Lecture 24

Last time:

\(U = \) concentration of something "in equilibrium"

\(\Rightarrow\) \(\quad\Delta U = 0\)

Can also study \(\dfrac{\partial U}{\partial t} = \alpha \nabla U\quad (*)\)

If \(U\) is the *concentration of a chemical,* \((*)\) is Fick's Law of chemical
diffusion;

If \(U\) is *temperature*, \((*)\) is Fourier's Law of heat conduction;

If \(U\) is the *electric potential*, \((*)\) is Ohm's Law of electric conduction.

**Examples**

On \(\R^2\setminus \left\{(0,0)\right\}\) \[f(x,y) = \ln \big(||(x,y)||\big) = \ln \left(\sqrt{x^2+y^2}\right)\] is harmonic. 📝

On \(\R^n\setminus \left\{\mathbf 0 \right\}\), \(n\geq 3\) \[f(\mathbf x) = \frac{1}{||\mathbf x||^{n-2}} = \frac{1}{\left(x_1^2 + \cdots + x_n^2\right)^{\frac{n-2}{2}}}\] is harmonic.

**Theorem:** If \(f(z) = u(x,y) + i
v(x,y)\)
is analytic in \(\Omega\subseteq \C\), then \(u,v\) are harmonic in \(\Omega\).

**Proof:** We know that: \(f\) is analytic
\(\Rightarrow\) \(u\) and \(v\) have
continuous partials
of all orders and C/R hold, i. e.
\[u_x = v_y\quad\text{and}\quad u_y=-v_x\qquad (1)\]

**Proof (cont):** \(\partial_x\) of \((1)\) implies
\[u_{xx} = v_{yx}\quad\text{and}\quad u_{yx}=-v_{xx}.\qquad (2)\]

\(\partial_y\) of \((1)\) implies \[u_{xy} = v_{yy}\quad\text{and}\quad u_{yy}=-v_{yx}.\qquad (3)\]

Since all partial of all orders are continuous \[u_{xy} = u_{yx}\quad\text{and}\quad v_{xy}=v_{yx}.\]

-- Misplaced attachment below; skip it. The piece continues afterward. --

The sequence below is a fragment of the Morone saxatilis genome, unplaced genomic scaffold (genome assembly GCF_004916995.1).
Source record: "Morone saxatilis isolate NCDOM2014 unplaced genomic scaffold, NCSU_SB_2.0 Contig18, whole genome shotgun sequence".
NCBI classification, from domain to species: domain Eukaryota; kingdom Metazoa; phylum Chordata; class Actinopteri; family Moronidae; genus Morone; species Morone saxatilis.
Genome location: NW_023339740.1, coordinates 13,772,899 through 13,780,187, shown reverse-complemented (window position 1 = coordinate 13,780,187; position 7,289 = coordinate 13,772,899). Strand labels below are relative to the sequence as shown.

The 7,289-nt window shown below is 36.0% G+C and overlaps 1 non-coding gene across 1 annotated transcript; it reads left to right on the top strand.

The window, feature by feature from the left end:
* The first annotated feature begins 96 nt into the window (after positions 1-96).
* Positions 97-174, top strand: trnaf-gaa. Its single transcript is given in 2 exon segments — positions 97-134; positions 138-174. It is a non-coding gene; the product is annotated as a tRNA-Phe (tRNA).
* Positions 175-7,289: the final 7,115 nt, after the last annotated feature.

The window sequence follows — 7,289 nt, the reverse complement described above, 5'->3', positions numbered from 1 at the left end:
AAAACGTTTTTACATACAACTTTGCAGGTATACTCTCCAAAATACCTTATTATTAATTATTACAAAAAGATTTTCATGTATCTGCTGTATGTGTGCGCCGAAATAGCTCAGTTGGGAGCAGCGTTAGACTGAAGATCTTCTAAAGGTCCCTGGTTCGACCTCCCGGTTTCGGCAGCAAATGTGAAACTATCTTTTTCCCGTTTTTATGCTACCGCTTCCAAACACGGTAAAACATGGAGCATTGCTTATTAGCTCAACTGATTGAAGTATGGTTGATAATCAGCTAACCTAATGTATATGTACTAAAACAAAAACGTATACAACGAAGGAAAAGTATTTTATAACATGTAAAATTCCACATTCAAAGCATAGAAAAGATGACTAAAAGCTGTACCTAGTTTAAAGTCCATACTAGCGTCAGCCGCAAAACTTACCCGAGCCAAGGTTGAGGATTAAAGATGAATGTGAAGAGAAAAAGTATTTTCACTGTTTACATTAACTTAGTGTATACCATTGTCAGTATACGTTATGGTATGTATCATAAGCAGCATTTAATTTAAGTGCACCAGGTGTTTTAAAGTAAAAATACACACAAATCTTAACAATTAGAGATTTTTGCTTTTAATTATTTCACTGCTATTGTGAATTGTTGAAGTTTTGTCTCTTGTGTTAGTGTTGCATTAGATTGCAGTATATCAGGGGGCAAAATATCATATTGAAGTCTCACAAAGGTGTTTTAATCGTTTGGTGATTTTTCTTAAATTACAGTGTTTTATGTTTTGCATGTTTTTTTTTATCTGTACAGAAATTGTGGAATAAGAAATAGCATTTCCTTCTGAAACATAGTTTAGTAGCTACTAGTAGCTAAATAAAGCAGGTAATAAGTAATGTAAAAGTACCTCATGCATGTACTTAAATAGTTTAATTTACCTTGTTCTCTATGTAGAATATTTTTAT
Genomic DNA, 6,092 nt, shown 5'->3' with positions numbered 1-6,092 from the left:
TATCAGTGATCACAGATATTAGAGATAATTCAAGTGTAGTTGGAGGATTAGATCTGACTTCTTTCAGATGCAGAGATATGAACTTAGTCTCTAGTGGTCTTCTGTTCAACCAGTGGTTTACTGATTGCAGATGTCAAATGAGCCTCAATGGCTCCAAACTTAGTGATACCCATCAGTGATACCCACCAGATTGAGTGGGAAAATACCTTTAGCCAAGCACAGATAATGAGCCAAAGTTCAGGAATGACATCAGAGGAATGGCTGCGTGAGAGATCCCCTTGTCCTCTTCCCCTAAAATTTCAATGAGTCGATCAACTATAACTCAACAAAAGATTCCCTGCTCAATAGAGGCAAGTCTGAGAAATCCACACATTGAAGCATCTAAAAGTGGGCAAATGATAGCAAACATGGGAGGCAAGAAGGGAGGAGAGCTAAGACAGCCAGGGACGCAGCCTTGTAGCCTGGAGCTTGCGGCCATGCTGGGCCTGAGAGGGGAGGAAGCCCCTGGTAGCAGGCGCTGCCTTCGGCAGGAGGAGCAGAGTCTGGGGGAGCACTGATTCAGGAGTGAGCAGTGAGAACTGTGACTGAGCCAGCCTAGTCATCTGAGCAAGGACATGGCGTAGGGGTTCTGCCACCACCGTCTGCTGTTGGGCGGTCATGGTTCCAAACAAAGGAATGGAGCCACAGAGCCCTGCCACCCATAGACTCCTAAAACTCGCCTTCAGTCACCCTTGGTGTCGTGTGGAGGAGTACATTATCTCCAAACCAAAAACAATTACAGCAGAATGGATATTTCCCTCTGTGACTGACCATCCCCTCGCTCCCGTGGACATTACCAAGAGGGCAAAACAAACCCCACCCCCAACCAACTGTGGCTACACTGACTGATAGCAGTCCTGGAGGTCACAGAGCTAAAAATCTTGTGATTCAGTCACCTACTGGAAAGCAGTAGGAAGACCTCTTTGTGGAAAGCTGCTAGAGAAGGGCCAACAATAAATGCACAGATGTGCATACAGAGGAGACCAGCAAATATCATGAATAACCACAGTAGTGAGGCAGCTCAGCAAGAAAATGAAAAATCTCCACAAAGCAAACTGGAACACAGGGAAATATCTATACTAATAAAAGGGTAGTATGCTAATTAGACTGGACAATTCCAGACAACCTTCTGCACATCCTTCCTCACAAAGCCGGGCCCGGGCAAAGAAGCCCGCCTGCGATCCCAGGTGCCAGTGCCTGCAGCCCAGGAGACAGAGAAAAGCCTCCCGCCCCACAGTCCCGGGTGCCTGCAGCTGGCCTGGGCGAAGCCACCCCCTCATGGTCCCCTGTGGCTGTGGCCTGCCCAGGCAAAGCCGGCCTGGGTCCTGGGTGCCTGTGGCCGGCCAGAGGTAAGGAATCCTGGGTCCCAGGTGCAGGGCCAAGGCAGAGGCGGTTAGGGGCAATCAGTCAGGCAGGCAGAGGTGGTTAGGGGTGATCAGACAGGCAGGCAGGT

So \((2)\) and \((3)\) imply \[\Delta u = 0 \quad \text{and}\quad \Delta v = 0.\]

**Definition:** If \(u\) and \(v\) are
harmonic and satisfy C/R, then
\(v\) is called

a *harmonic conjugate* of \(u\).

**Theorem:** \(f= u+iv\) is analytic in
\(\Omega\) \(\iff\) \(v\) is harmonic
conjugate
of \(u\).

**Proof:** \((\Rightarrow)\) done!

\((\Leftarrow)\) \(v\) is harmonic conjugate of \(u\) says that \(u\) and \(v\) are both harmonic, \(u, u_x, u_y, v_x, v_y\) exist and are continuous and C/R hold throughout \(\Omega\). Then \(f=u+iv\) is analytic. \(\square\)

Now suppose \(v\) and \(w\) are harmonic conjugates of \(u\). Then \[u+iw \quad \text{and}\quad u+iv\] are both analytic. C/R\(_{\text{I}}\) implies \[u_x=v_y=w_y\qquad (**)\]

Integrate \((**)\) with respect of \(y\). Then \(v = w+ \phi(x).\)

C/R\(_{\text{II}}\) implies \[u_y=-v_x=-w_x\qquad (\heartsuit)\]

Integrate \((\heartsuit)\) with respect of \(x\) \(\implies\) \(v = w+ \psi(y).\)

Thus \(\phi(x) = \psi (y) \), which hence must be a constant, i. e. \[v= w+c.\]

Use a similar procedure to find harmonic conjugate of a given harmonic function \(u\).

**Example 1:** \(u(x,y) = y^3 - 3x^2y\). Find a harmonic conjugate.

**Solution:** \(u\) is a polynomial
function in \(x\) and \(y\), so has
continuous partials of all orders.

Further \(u_{xx} + u_{yy}= 0\). 📝

Let \(v\) be a harmonic conjugate of \(u\). C/R\(_{\text{I}}\) implies \(u_x = v_y\)

i. e. \(v_y = -6xy\). Integrate with respect of \(y\) implies \[v = -3xy^2 + \phi(x).\]

**Solution (cont):**
C/R\(_{\text{II}}\) implies \(u_y = -v_x\).

\( \implies 3y^2 - 3x^2 = 3y^2 -\phi'(x)\)

\(\implies \phi'(x) = 3x^2 \)

\(\implies \phi(x) = x^3+C \)

So \((C=0)\) \(v = -3xy^2+x^3\) is a harmonic conjugate of \(u\).

**Note:** For \(f(z)=iz^3\), \(u =
\Re(\,f)\) and \( v = \Im(\,f)\).